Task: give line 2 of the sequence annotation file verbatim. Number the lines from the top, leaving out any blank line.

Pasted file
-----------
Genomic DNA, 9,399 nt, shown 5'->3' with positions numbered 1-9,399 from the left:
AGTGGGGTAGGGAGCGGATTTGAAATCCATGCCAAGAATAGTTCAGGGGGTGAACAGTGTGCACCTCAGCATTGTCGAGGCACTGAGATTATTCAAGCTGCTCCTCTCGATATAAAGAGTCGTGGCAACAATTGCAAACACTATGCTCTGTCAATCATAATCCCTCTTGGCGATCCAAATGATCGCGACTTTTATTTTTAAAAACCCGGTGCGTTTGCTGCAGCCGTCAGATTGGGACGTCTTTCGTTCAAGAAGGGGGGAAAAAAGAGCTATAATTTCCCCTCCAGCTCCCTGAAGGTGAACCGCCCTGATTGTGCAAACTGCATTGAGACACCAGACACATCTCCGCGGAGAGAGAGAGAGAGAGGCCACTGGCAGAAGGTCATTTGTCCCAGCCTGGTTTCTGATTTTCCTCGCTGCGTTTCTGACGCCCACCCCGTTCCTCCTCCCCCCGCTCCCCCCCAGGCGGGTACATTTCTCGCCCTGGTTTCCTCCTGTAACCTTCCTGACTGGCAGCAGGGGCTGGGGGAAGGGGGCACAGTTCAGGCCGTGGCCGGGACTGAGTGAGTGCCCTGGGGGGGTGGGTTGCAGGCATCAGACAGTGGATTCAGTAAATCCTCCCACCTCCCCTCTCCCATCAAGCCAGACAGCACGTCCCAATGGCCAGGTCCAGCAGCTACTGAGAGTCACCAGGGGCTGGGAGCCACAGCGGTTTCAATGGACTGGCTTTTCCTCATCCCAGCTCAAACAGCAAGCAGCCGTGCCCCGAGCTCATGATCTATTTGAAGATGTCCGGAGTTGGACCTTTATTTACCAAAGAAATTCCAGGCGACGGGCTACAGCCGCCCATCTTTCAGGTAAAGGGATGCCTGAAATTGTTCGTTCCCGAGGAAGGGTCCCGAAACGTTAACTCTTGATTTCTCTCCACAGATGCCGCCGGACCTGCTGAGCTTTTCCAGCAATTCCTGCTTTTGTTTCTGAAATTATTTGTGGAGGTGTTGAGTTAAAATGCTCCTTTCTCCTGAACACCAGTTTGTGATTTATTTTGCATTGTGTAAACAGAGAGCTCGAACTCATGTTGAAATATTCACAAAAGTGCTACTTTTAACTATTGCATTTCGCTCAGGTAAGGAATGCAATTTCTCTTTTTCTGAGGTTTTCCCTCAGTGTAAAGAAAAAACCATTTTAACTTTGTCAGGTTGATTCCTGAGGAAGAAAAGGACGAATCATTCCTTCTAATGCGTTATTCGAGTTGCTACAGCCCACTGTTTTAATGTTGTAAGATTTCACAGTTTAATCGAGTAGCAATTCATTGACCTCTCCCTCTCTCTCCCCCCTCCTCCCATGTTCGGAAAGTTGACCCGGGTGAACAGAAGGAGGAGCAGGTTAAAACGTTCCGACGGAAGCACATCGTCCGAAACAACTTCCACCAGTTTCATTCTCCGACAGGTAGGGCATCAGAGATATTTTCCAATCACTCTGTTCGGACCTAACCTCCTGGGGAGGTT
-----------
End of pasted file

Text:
AGTGGGGTAGGGAGCGGATTTGAAATCCATGCCAAGAATAGTTCAGGGGGTGAACAGTGTGCACCTCAGCATTGTCGAGGCACTGAGATTATTCAAGCTGCTCCTCTCGATATAAAGAGTCGTGGCAACAATTGCAAACACTATGCTCTGTCAATCATAATCCCTCTTGGCGATCCAAATGATCGCGACTTTTATTTTTAAAAACCCGGTGCGTTTGCTGCAGCCGTCAGATTGGGACGTCTTTCGTTCAAGAAGGGGGGAAAAAAGAGCTATAATTTCCCCTCCAGCTCCCTGAAGGTGAACCGCCCTGATTGTGCAAACTGCATTGAGACACCAGACACATCTCCGCGGAGAGAGAGAGAGAGAGGCCACTGGCAGAAGGTCATTTGTCCCAGCCTGGTTTCTGATTTTCCTCGCTGCGTTTCTGACGCCCACCCCGTTCCTCCTCCCCCCGCTCCCCCCCAGGCGGGTACATTTCTCGCCCTGGTTTCCTCCTGTAACCTTCCTGACTGGCAGCAGGGGCTGGGGGAAGGGGGCACAGTTCAGGCCGTGGCCGGGACTGAGTGAGTGCCCTGGGGGGGTGGGTTGCAGGCATCAGACAGTGGATTCAGTAAATCCTCCCACCTCCCCTCTCCCATCAAGCCAGACAGCACGTCCCAATGGCCAGGTCCAGCAGCTACTGAGAGTCACCAGGGGCTGGGAGCCACAGCGGTTTCAATGGACTGGCTTTTCCTCATCCCAGCTCAAACAGCAAGCAGCCGTGCCCCGAGCTCATGATCTATTTGAAGATGTCCGGAGTTGGACCTTTATTTACCAAAGAAATTCCAGGCGACGGGCTACAGCCGCCCATCTTTCAGGTAAAGGGATGCCTGAAATTGTTCGTTCCCGAGGAAGGGTCCCGAAACGTTAACTCTTGATTTCTCTCCACAGATGCCGCCGGACCTGCTGAGCTTTTCCAGCAATTCCTGCTTTTGTTTCTGAAATTATTTGTGGAGGTGTTGAGTTAAAATGCTCCTTTCTCCTGAACACCAGTTTGTGATTTATTTTGCATTGTGTAAACAGAGAGCTCGAACTCATGTTGAAATATTCACAAAAGTGCTACTTTTAACTATTGCATTTCGCTCAGGTAAGGAATGCAATTTCTCTTTTTCTGAGGTTTTCCCTCAGTGTAAAGAAAAAACCATTTTAACTTTGTCAGGTTGATTCCTGAGGAAGAAAAGGACGAATCATTCCTTCTAATGCGTTATTCGAGTTGCTACAGCCCACTGTTTTAATGTTGTAAGATTTCACAGTTTAATCGAGTAGCAATTCATTGACCTCTCCCTCTCTCTCCCCCCTCCTCCCATGTTCGGAAAGTTGACCCGGGTGAACAGAAGGAGGAGCAGGTTAAAACGTTCCGACGGAAGCACATCGTCCGAAACAACTTCCACCAGTTTCATTCTCCGACAGGTAGGGCATCAGAGATATTTTCCAATCACTCTGTTCGGACCTAACCTCCTGGGGAGGTT